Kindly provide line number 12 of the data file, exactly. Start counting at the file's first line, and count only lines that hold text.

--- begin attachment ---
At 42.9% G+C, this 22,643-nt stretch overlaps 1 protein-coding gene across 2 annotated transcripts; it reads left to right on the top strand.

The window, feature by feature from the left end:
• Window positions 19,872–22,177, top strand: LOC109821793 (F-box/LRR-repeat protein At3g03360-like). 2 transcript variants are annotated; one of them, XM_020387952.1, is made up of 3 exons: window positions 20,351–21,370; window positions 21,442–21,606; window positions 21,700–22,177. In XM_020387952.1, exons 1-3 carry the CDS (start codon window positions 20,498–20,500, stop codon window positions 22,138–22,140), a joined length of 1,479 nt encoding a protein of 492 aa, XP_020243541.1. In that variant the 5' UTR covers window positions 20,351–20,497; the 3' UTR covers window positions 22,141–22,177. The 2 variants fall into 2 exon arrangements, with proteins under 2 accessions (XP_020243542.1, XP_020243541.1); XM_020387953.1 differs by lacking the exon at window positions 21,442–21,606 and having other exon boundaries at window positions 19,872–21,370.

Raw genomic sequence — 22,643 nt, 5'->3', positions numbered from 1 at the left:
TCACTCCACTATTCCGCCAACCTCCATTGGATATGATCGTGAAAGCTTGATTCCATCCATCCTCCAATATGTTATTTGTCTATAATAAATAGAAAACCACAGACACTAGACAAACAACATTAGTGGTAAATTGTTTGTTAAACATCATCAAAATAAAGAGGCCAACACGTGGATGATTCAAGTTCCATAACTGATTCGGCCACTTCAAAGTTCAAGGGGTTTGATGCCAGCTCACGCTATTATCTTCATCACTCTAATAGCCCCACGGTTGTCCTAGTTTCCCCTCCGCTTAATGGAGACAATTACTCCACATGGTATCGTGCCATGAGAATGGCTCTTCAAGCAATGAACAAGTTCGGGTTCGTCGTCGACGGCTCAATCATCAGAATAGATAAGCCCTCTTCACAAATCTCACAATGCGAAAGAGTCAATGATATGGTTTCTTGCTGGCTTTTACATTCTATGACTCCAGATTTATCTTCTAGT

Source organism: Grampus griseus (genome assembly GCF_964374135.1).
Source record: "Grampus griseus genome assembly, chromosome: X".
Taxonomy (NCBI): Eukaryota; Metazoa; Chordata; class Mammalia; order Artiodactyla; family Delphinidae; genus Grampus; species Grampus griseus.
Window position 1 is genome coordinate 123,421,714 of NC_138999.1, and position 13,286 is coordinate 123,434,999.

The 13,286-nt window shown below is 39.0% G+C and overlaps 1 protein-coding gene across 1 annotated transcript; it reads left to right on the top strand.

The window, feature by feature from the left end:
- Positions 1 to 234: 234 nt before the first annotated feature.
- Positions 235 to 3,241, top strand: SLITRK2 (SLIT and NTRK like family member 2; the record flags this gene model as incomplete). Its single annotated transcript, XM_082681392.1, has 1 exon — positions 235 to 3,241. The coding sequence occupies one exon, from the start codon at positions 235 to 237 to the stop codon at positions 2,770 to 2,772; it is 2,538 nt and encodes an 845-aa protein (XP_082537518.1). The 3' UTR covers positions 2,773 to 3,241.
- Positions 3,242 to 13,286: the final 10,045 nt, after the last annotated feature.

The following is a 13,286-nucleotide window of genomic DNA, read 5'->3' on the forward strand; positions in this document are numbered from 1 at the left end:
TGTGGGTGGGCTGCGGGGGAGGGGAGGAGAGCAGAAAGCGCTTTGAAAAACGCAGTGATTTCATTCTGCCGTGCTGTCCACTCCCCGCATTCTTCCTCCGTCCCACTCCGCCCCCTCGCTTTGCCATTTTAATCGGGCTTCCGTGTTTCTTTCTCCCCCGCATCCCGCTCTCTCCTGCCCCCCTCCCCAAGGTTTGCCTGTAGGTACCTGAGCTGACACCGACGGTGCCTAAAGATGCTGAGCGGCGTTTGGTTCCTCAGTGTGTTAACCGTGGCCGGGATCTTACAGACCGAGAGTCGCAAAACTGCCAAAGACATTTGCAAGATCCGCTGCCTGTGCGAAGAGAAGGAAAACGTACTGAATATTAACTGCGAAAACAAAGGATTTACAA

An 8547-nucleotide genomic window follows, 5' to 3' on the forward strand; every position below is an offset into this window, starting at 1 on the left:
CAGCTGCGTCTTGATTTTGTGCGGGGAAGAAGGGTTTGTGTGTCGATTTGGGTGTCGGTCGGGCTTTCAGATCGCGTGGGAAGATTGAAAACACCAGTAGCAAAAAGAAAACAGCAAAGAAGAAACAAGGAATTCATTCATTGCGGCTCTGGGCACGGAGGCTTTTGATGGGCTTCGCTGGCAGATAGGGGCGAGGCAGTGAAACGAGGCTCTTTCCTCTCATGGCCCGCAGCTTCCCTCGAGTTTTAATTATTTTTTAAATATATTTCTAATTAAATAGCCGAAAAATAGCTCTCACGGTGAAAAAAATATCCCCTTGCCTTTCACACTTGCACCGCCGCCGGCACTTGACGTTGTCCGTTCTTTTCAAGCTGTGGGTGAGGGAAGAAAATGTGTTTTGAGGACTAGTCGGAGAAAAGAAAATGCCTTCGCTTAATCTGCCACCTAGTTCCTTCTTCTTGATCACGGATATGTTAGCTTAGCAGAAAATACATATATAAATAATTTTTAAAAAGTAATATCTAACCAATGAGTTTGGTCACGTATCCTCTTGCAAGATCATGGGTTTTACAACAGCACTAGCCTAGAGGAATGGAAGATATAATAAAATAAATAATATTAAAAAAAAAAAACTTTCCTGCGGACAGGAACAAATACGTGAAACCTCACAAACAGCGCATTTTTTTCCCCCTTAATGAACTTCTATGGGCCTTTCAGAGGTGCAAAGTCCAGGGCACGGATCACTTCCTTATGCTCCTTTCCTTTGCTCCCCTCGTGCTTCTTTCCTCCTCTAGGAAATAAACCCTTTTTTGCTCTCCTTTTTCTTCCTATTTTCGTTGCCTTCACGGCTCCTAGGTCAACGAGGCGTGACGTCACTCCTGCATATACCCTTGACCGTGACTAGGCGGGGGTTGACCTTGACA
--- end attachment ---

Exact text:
- Positions 1 to 234: 234 nt before the first annotated feature.